By Alex Distefano
By Scott Snowden
By Anna Merlan
By Steve Almond
By Jena Ardell
By Jon Campbell
By Alan Scherstuhl
By Tessa Stuart
In the long run, these two elections may have more impact on women's reproductive freedom than the presidential race. For the past eight years the House of Representatives has been in Republican hands, something pro-choice advocates are desperate to change, so that, as Saporta says, "we won't have to deal with a new piece of legislation every month that's trying to limit women's right to choose." While pundits predict Republicans will maintain control of the House, they don't expect staunch anti-choice candidates to gain a majority.
The real battle for pro-choice advocates will be in the Senatebecause it is there that court nominees are approved, by a two-thirds majority vote. In the unlikely event that anti-choice candidates win all 34 available seats, they will still fall a few votes shy of the 67 needed for the majority. The more immediate danger comes from moderate candidates, many of whom call themselves pro-choice but nevertheless believe in passing legislation restricting women's reproductive rightsand will probably approve justices who feel the same way. So frightening is this prospect that even some Republicans are starting to sound alarm bells. "We cannot endorse a candidate who follows the current Republican abortion platform," says Lynn Grefe, national director of the Republican Pro-Choice coalition. "We support our party, we are firm Republicans, but we will not endorse George W. Bush unless he changes his stance on abortion."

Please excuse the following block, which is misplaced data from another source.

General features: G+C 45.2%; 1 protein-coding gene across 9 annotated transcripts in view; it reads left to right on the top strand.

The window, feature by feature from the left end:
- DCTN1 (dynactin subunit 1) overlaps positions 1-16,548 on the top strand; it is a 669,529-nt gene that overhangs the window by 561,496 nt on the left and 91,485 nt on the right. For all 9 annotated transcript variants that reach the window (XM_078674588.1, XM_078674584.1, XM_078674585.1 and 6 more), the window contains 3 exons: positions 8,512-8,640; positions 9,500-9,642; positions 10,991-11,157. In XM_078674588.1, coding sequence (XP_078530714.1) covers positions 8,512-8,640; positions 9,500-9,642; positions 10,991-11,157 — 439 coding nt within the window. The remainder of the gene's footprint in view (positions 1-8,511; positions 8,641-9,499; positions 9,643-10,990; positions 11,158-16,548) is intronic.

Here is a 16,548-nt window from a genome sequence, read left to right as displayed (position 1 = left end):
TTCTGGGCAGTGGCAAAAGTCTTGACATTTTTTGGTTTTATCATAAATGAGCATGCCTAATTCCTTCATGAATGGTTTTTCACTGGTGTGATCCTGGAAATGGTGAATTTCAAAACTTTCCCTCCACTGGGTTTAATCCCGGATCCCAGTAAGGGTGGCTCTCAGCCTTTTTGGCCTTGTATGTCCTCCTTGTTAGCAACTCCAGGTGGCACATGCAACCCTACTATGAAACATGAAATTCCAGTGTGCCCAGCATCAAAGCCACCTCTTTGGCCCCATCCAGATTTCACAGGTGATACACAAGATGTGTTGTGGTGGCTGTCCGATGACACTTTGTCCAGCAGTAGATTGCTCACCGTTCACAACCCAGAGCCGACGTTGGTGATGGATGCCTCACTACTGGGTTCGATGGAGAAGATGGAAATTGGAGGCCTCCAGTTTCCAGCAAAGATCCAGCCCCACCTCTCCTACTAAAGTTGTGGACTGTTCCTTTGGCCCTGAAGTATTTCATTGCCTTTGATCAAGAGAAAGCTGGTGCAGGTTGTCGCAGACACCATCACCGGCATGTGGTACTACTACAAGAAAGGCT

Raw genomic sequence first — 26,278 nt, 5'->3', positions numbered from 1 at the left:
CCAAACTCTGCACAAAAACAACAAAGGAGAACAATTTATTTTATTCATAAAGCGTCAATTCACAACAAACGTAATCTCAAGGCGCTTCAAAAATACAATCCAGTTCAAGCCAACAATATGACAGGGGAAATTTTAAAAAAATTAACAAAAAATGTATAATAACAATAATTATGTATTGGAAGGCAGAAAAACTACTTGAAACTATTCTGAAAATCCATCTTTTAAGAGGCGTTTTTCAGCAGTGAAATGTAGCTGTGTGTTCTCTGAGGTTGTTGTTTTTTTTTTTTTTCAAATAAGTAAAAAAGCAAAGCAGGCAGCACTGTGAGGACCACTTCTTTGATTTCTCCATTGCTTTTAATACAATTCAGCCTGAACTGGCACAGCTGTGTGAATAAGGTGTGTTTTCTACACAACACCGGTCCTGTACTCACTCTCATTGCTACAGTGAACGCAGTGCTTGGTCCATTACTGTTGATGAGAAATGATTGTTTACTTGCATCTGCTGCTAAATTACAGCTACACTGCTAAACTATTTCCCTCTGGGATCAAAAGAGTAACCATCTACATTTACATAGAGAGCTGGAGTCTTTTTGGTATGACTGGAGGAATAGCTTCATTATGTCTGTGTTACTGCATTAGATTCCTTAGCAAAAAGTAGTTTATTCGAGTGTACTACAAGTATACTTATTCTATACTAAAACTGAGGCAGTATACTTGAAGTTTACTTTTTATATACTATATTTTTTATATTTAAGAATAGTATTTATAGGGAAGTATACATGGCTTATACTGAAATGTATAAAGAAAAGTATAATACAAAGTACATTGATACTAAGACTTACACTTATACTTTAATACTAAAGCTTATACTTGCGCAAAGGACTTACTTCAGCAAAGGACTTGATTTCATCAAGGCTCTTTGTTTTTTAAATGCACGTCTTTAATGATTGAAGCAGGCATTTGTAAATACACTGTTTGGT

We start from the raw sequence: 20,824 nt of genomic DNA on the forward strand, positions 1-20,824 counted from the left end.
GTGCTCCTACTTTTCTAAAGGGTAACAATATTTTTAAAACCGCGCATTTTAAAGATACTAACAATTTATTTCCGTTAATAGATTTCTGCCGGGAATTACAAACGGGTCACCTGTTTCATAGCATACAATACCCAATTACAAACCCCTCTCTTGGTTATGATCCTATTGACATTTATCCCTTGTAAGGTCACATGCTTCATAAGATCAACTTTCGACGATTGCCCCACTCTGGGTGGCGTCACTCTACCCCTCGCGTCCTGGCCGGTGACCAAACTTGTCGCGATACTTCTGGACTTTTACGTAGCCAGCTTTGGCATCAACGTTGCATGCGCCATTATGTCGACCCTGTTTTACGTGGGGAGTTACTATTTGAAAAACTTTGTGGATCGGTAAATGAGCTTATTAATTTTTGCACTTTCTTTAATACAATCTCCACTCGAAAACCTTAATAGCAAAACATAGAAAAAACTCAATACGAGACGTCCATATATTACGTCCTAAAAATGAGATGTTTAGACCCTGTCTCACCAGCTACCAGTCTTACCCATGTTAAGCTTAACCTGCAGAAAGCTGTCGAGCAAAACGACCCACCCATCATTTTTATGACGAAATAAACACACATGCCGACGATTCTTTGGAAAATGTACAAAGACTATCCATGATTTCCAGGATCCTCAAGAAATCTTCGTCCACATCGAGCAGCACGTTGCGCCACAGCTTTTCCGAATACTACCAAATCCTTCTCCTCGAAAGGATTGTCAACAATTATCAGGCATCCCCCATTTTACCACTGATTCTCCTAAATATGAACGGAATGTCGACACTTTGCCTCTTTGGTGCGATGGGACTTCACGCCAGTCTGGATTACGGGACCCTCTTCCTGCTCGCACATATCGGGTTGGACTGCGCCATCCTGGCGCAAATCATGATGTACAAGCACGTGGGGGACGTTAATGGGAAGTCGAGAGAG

The schism in the Republican Party may play into the hands of Al Gore, who is busy extolling his pro-choice record to anyone who will listen. And that may be all the millions of people who value reproductive freedom need to hear. As voters start to study the issues, pro-choice advocates hope to drive one point home: Senators, representatives, even United States presidents come and go; Supreme Court justices can last a very long lifetime.
Research assistance: Shelley E. Molina